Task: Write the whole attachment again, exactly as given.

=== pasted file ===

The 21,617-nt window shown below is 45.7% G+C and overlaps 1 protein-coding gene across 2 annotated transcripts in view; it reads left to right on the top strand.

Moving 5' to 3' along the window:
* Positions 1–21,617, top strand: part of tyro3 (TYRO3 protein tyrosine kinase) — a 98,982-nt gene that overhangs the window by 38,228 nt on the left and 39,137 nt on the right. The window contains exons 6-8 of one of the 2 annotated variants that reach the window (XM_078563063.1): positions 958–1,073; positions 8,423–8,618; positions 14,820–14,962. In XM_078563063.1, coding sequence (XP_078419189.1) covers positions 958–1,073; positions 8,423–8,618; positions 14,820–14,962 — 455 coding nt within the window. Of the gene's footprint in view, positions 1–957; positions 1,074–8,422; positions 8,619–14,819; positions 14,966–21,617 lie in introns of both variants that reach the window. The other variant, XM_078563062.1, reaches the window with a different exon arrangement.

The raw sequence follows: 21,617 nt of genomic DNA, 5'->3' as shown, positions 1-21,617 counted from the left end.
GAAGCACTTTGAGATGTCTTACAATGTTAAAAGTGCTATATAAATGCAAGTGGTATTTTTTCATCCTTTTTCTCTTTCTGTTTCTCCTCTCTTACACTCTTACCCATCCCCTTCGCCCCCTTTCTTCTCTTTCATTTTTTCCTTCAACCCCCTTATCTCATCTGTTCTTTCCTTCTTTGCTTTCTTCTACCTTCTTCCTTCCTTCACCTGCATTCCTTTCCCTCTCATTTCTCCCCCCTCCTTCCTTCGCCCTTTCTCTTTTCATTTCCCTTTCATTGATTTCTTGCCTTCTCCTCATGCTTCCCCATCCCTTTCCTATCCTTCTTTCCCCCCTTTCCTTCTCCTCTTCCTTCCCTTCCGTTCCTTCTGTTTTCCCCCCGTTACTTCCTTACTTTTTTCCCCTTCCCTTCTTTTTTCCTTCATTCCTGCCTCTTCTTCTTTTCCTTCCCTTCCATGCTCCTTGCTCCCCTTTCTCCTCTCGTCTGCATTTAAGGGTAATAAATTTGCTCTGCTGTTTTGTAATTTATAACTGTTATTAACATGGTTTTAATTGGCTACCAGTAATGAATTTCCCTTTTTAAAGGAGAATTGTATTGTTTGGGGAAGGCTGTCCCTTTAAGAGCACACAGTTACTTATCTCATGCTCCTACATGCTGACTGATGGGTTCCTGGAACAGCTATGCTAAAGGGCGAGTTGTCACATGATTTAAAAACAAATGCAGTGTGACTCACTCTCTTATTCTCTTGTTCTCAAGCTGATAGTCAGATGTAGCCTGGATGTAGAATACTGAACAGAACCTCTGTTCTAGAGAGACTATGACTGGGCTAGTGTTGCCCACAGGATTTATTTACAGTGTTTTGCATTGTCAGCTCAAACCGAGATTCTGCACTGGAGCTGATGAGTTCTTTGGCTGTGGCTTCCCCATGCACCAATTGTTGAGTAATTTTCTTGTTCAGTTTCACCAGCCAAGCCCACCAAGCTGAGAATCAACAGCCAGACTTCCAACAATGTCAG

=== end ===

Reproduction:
The 21,617-nt window shown below is 45.7% G+C and overlaps 1 protein-coding gene across 2 annotated transcripts in view; it reads left to right on the top strand.

Moving 5' to 3' along the window:
* Positions 1–21,617, top strand: part of tyro3 (TYRO3 protein tyrosine kinase) — a 98,982-nt gene that overhangs the window by 38,228 nt on the left and 39,137 nt on the right. The window contains exons 6-8 of one of the 2 annotated variants that reach the window (XM_078563063.1): positions 958–1,073; positions 8,423–8,618; positions 14,820–14,962. In XM_078563063.1, coding sequence (XP_078419189.1) covers positions 958–1,073; positions 8,423–8,618; positions 14,820–14,962 — 455 coding nt within the window. Of the gene's footprint in view, positions 1–957; positions 1,074–8,422; positions 8,619–14,819; positions 14,966–21,617 lie in introns of both variants that reach the window. The other variant, XM_078563062.1, reaches the window with a different exon arrangement.

The raw sequence follows: 21,617 nt of genomic DNA, 5'->3' as shown, positions 1-21,617 counted from the left end.
GAAGCACTTTGAGATGTCTTACAATGTTAAAAGTGCTATATAAATGCAAGTGGTATTTTTTCATCCTTTTTCTCTTTCTGTTTCTCCTCTCTTACACTCTTACCCATCCCCTTCGCCCCCTTTCTTCTCTTTCATTTTTTCCTTCAACCCCCTTATCTCATCTGTTCTTTCCTTCTTTGCTTTCTTCTACCTTCTTCCTTCCTTCACCTGCATTCCTTTCCCTCTCATTTCTCCCCCCTCCTTCCTTCGCCCTTTCTCTTTTCATTTCCCTTTCATTGATTTCTTGCCTTCTCCTCATGCTTCCCCATCCCTTTCCTATCCTTCTTTCCCCCCTTTCCTTCTCCTCTTCCTTCCCTTCCGTTCCTTCTGTTTTCCCCCCGTTACTTCCTTACTTTTTTCCCCTTCCCTTCTTTTTTCCTTCATTCCTGCCTCTTCTTCTTTTCCTTCCCTTCCATGCTCCTTGCTCCCCTTTCTCCTCTCGTCTGCATTTAAGGGTAATAAATTTGCTCTGCTGTTTTGTAATTTATAACTGTTATTAACATGGTTTTAATTGGCTACCAGTAATGAATTTCCCTTTTTAAAGGAGAATTGTATTGTTTGGGGAAGGCTGTCCCTTTAAGAGCACACAGTTACTTATCTCATGCTCCTACATGCTGACTGATGGGTTCCTGGAACAGCTATGCTAAAGGGCGAGTTGTCACATGATTTAAAAACAAATGCAGTGTGACTCACTCTCTTATTCTCTTGTTCTCAAGCTGATAGTCAGATGTAGCCTGGATGTAGAATACTGAACAGAACCTCTGTTCTAGAGAGACTATGACTGGGCTAGTGTTGCCCACAGGATTTATTTACAGTGTTTTGCATTGTCAGCTCAAACCGAGATTCTGCACTGGAGCTGATGAGTTCTTTGGCTGTGGCTTCCCCATGCACCAATTGTTGAGTAATTTTCTTGTTCAGTTTCACCAGCCAAGCCCACCAAGCTGAGAATCAACAGCCAGACTTCCAACAATGTCAG